float Speed=CardLength/Secs;
  Serial.print(Speed);
  Serial.println("cm/s");
  Speed=(CardLength/100)/Secs;
  Serial.print(Speed);
  Serial.println("m/s");
}

Measuring acceleration Instead of having two light gates we have two pieces of card (same length) on top of our car (or whatever moving object) a small distance apart. As we have a very accurate timekeeper accurate to 1 thousand of a second this is a very valid way of doing this. If the object under test was travelling very very fast then two light gates may be required but unlikely in the scenario of what is being built. Below is a diagram of how it might appear:

Here’s the code:

#include <IRremote.h>

float LengthOfCard=0.05;

#define PIN_IR 3
#define PIN_DETECT 2
#define PIN_STATUS 13


IRsend irsend;
void setup()
{
  pinMode(PIN_DETECT, INPUT);
  pinMode(PIN_STATUS, OUTPUT);
  irsend.enableIROut(36);
  irsend.mark(0);
  Serial.begin(9600);
  delay(1000);  // wait for system to settle
}

float WaitForSpeedReading()
{
  /// returns a speed reading
  // wait for active
  digitalWrite(PIN_STATUS,false);
  while(digitalRead(PIN_DETECT)==true);
  digitalWrite(PIN_STATUS,true);
  // wait for "thing" to cross beam
  while(digitalRead(PIN_DETECT)==false);
  // start timing
  digitalWrite(PIN_STATUS,false);
  long int StartTime=millis();
  // wait for thing to stop blocking beam
  while(digitalRead(PIN_DETECT)==true);
  // end timing
  long int EndTime=millis();
  long int TotalTime=EndTime-StartTime;
  float Secs=float(TotalTime)/1000;
  return LengthOfCard/Secs;
}

void loop() {
  float Speed1,Speed2;
  Speed1=WaitForSpeedReading();
  // for accel it's the change in speed over a time period, so after measuring
  // the first speed we record start time that this speed was recorded at
  // then after the second speed measurement we do the same again and then record
  // the time between these speed changes
  long int StartTime=millis();
  Speed2=WaitForSpeedReading();
  // record end time
  long int EndTime=millis();
  // get the time between both speed readings and convert to seconds
  float TimeTaken=(float(EndTime-StartTime)/1000);
  // equation for acceleration is
  // accel=EndSpeed-StartSpeed/Time Taken for that change
  float accel=float((Speed2-Speed1)/TimeTaken);
  Serial.print("Start Speed ");
  Serial.print(Speed1);
  Serial.print("m/s ,  ");
  Serial.print("End Speed ");
  Serial.print(Speed2);
  Serial.print("m/s ,  ");
  Serial.print("Time Taken : ");
  Serial.print(TimeTaken);
  Serial.println("s");
  Serial.print("Acceleration = ");
  Serial.print(accel);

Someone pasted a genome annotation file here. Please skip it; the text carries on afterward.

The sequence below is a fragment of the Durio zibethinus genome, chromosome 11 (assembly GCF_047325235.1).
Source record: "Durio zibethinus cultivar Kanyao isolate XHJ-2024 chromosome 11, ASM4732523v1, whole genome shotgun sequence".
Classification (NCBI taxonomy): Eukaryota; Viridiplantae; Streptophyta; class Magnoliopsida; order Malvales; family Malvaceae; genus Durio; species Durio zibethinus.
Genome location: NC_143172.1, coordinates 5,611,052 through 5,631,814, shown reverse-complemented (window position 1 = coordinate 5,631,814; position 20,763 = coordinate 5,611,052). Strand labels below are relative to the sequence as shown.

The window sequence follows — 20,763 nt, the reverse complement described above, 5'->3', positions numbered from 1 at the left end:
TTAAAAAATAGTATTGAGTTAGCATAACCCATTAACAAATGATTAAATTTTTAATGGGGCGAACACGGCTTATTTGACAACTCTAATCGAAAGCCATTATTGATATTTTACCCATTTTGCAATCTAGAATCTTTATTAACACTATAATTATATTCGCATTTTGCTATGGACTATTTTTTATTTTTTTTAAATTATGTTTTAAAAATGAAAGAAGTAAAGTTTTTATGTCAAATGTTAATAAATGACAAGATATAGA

Serial.println("m/s2");
}

Strobe light Frequency Meter

The code to make this work is shown below, it simply looks for the rising edge of the voltage from the solar cell, records the value of the timer in milliseconds then waits for the next rising edge. When it gets the next rising edge it means we have gone through one complete wave and it looks at the timer again. It works out the difference in time between the start of the wave and end (in milliseconds) and then does a quick calculation to give this value in Hz. In reality if you look closely it actually does an average of 20 values by default then calculates the average Frequency.

#include <Adafruit_GFX.h>
#include <Adafruit_SSD1306.h>

#define RisingEdgeLimit 200
#define IncrementToProveRisingEdge 50
#define DecrementToProveFallingEdge 30
#define NumberOfResultsToAverage 20

uint32_t LastTime;
uint32_t ThisTime;

uint32_t Reading;
float Frequency=0;

uint8_t AvgCounter;
float Average;


Adafruit_SSD1306 display(4);

void setup() {
  // put your setup code here, to run once:
  display.begin(SSD1306_SWITCHCAPVCC, 0x3C);  // initialize with the I2C addr 0x3C (for the 128x32)
  Reading=analogRead(A0);
  LastTime=millis();  
  AvgCounter=0;
  Average=0;       
  display.clearDisplay();
     
  display.setCursor(0,0);
  display.setTextSize(2);
  display.setTextColor(WHITE);
  display.print("Waiting");
  display.display();
  
}

void loop() {
  // Take a reading, check and change threshholds if required

  while(Reading<RisingEdgeLimit)   // wait for rising edge  
    Reading=analogRead(A0);
    
  while(Reading<RisingEdgeLimit+IncrementToProveRisingEdge)   // confirm rising edge  
    Reading=analogRead(A0);

  // calculate a frequency
  ThisTime=millis();     
  Frequency=1000/float(ThisTime-LastTime);       
  LastTime=ThisTime;   
  Average+=Frequency; 
  AvgCounter++;
  if(AvgCounter==NumberOfResultsToAverage)
  { 
    DisplayResult(Average/NumberOfResultsToAverage); 
    AvgCounter=0;
    Average=0;     
  }
  
  while(Reading>RisingEdgeLimit)   // wait for dropping edge
    Reading=analogRead(A0);
    
  while(Reading>RisingEdgeLimit-DecrementToProveFallingEdge)   // confirm dropping edge
    Reading=analogRead(A0);

  
}

void DisplayResult(uint16_t Freq)
{
  display.clearDisplay();
  display.setCursor(0,-1);
  display.setTextSize(5);
  display.setTextColor(WHITE);
  display.print(Freq);
  display.setCursor(display.getCursorX(),11);
  display.setTextSize(3);
  display.print("Hz");
  display.display();
}

If you look at the start of the code you will also need two supporting files for driving OLED screens from Adafruit. You can install these from your Arduino IDE, go to the menu Sketch->Include Library->Manage Libraries”. Type adafruit ssd1306” into the search and you should get the 1306 OLED library. Select and click install. Then type adafruit gfx” into the search and install the library also.

Files:

https://www.dropbox.com/sh/rf4wlecitn2cr15/AACU4ElDXBO0XiSzSxWlwvH8a?dl=0?dl=0